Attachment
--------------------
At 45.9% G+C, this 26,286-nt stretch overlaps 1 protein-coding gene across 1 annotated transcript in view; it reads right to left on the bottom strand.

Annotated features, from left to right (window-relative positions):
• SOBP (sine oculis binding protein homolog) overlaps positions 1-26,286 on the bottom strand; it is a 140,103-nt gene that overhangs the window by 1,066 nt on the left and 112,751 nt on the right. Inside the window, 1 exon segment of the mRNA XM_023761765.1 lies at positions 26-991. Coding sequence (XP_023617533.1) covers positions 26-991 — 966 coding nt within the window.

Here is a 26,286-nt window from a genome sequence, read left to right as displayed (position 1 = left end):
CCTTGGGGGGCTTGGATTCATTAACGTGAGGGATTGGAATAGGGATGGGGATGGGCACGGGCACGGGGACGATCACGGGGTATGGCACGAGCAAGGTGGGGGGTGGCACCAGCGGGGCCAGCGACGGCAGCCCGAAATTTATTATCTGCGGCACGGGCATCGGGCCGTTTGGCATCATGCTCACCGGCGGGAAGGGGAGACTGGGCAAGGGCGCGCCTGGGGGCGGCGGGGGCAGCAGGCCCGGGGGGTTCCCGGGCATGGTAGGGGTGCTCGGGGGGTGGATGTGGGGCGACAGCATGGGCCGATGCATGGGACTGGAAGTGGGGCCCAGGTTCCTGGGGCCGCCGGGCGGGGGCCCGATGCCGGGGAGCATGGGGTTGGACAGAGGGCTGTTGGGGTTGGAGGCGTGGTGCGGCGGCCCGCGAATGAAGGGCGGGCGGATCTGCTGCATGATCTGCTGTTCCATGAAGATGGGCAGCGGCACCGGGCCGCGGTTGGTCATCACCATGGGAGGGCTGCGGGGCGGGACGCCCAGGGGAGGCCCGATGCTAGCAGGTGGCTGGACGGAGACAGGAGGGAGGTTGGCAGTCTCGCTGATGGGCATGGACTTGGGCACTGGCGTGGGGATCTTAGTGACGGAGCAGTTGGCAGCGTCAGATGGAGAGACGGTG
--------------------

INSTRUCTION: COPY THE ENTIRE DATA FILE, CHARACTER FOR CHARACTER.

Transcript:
At 45.9% G+C, this 26,286-nt stretch overlaps 1 protein-coding gene across 1 annotated transcript in view; it reads right to left on the bottom strand.

Annotated features, from left to right (window-relative positions):
• SOBP (sine oculis binding protein homolog) overlaps positions 1-26,286 on the bottom strand; it is a 140,103-nt gene that overhangs the window by 1,066 nt on the left and 112,751 nt on the right. Inside the window, 1 exon segment of the mRNA XM_023761765.1 lies at positions 26-991. Coding sequence (XP_023617533.1) covers positions 26-991 — 966 coding nt within the window.

Here is a 26,286-nt window from a genome sequence, read left to right as displayed (position 1 = left end):
CCTTGGGGGGCTTGGATTCATTAACGTGAGGGATTGGAATAGGGATGGGGATGGGCACGGGCACGGGGACGATCACGGGGTATGGCACGAGCAAGGTGGGGGGTGGCACCAGCGGGGCCAGCGACGGCAGCCCGAAATTTATTATCTGCGGCACGGGCATCGGGCCGTTTGGCATCATGCTCACCGGCGGGAAGGGGAGACTGGGCAAGGGCGCGCCTGGGGGCGGCGGGGGCAGCAGGCCCGGGGGGTTCCCGGGCATGGTAGGGGTGCTCGGGGGGTGGATGTGGGGCGACAGCATGGGCCGATGCATGGGACTGGAAGTGGGGCCCAGGTTCCTGGGGCCGCCGGGCGGGGGCCCGATGCCGGGGAGCATGGGGTTGGACAGAGGGCTGTTGGGGTTGGAGGCGTGGTGCGGCGGCCCGCGAATGAAGGGCGGGCGGATCTGCTGCATGATCTGCTGTTCCATGAAGATGGGCAGCGGCACCGGGCCGCGGTTGGTCATCACCATGGGAGGGCTGCGGGGCGGGACGCCCAGGGGAGGCCCGATGCTAGCAGGTGGCTGGACGGAGACAGGAGGGAGGTTGGCAGTCTCGCTGATGGGCATGGACTTGGGCACTGGCGTGGGGATCTTAGTGACGGAGCAGTTGGCAGCGTCAGATGGAGAGACGGTG